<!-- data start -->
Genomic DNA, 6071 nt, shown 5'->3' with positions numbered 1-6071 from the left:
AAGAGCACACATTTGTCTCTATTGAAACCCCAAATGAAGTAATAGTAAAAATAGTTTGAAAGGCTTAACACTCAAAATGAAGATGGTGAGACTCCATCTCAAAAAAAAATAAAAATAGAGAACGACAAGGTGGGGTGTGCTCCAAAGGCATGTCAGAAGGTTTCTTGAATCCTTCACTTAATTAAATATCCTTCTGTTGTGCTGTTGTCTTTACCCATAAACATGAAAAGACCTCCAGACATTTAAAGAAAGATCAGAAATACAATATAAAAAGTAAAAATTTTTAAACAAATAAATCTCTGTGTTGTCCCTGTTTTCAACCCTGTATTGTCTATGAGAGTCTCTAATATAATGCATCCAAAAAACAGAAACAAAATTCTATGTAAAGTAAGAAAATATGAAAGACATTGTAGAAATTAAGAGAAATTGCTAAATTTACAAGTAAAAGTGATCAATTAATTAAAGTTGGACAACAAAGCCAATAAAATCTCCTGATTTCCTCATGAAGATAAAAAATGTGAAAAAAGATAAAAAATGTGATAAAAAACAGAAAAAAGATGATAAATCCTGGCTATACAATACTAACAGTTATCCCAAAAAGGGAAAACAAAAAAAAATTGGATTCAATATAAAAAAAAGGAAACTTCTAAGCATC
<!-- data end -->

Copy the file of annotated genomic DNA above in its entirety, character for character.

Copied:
Genomic DNA, 6071 nt, shown 5'->3' with positions numbered 1-6071 from the left:
AAGAGCACACATTTGTCTCTATTGAAACCCCAAATGAAGTAATAGTAAAAATAGTTTGAAAGGCTTAACACTCAAAATGAAGATGGTGAGACTCCATCTCAAAAAAAAATAAAAATAGAGAACGACAAGGTGGGGTGTGCTCCAAAGGCATGTCAGAAGGTTTCTTGAATCCTTCACTTAATTAAATATCCTTCTGTTGTGCTGTTGTCTTTACCCATAAACATGAAAAGACCTCCAGACATTTAAAGAAAGATCAGAAATACAATATAAAAAGTAAAAATTTTTAAACAAATAAATCTCTGTGTTGTCCCTGTTTTCAACCCTGTATTGTCTATGAGAGTCTCTAATATAATGCATCCAAAAAACAGAAACAAAATTCTATGTAAAGTAAGAAAATATGAAAGACATTGTAGAAATTAAGAGAAATTGCTAAATTTACAAGTAAAAGTGATCAATTAATTAAAGTTGGACAACAAAGCCAATAAAATCTCCTGATTTCCTCATGAAGATAAAAAATGTGAAAAAAGATAAAAAATGTGATAAAAAACAGAAAAAAGATGATAAATCCTGGCTATACAATACTAACAGTTATCCCAAAAAGGGAAAACAAAAAAAAATTGGATTCAATATAAAAAAAAGGAAACTTCTAAGCATC